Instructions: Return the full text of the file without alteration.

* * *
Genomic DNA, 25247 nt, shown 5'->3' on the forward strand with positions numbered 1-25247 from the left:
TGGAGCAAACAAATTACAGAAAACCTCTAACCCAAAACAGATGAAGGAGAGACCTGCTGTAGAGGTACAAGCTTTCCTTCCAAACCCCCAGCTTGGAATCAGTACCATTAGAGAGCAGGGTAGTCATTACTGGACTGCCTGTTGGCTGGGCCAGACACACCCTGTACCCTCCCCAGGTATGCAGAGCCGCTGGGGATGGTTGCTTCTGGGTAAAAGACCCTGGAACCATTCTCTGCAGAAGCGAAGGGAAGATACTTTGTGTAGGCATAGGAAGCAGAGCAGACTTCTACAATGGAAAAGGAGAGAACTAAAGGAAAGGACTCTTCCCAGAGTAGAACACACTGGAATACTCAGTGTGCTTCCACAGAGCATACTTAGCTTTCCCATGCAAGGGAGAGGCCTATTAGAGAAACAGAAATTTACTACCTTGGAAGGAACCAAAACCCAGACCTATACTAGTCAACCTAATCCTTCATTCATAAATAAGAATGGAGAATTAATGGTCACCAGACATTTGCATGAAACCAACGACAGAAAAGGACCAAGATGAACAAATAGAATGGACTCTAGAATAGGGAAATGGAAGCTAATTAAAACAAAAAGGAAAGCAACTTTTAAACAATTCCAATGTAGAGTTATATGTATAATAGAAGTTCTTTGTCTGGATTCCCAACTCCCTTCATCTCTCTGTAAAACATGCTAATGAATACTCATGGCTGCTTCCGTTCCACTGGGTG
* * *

Genomic DNA, 25247 nt, shown 5'->3' on the forward strand with positions numbered 1-25247 from the left:
TGGAGCAAACAAATTACAGAAAACCTCTAACCCAAAACAGATGAAGGAGAGACCTGCTGTAGAGGTACAAGCTTTCCTTCCAAACCCCCAGCTTGGAATCAGTACCATTAGAGAGCAGGGTAGTCATTACTGGACTGCCTGTTGGCTGGGCCAGACACACCCTGTACCCTCCCCAGGTATGCAGAGCCGCTGGGGATGGTTGCTTCTGGGTAAAAGACCCTGGAACCATTCTCTGCAGAAGCGAAGGGAAGATACTTTGTGTAGGCATAGGAAGCAGAGCAGACTTCTACAATGGAAAAGGAGAGAACTAAAGGAAAGGACTCTTCCCAGAGTAGAACACACTGGAATACTCAGTGTGCTTCCACAGAGCATACTTAGCTTTCCCATGCAAGGGAGAGGCCTATTAGAGAAACAGAAATTTACTACCTTGGAAGGAACCAAAACCCAGACCTATACTAGTCAACCTAATCCTTCATTCATAAATAAGAATGGAGAATTAATGGTCACCAGACATTTGCATGAAACCAACGACAGAAAAGGACCAAGATGAACAAATAGAATGGACTCTAGAATAGGGAAATGGAAGCTAATTAAAACAAAAAGGAAAGCAACTTTTAAACAATTCCAATGTAGAGTTATATGTATAATAGAAGTTCTTTGTCTGGATTCCCAACTCCCTTCATCTCTCTGTAAAACATGCTAATGAATACTCATGGCTGCTTCCGTTCCACTGGGTG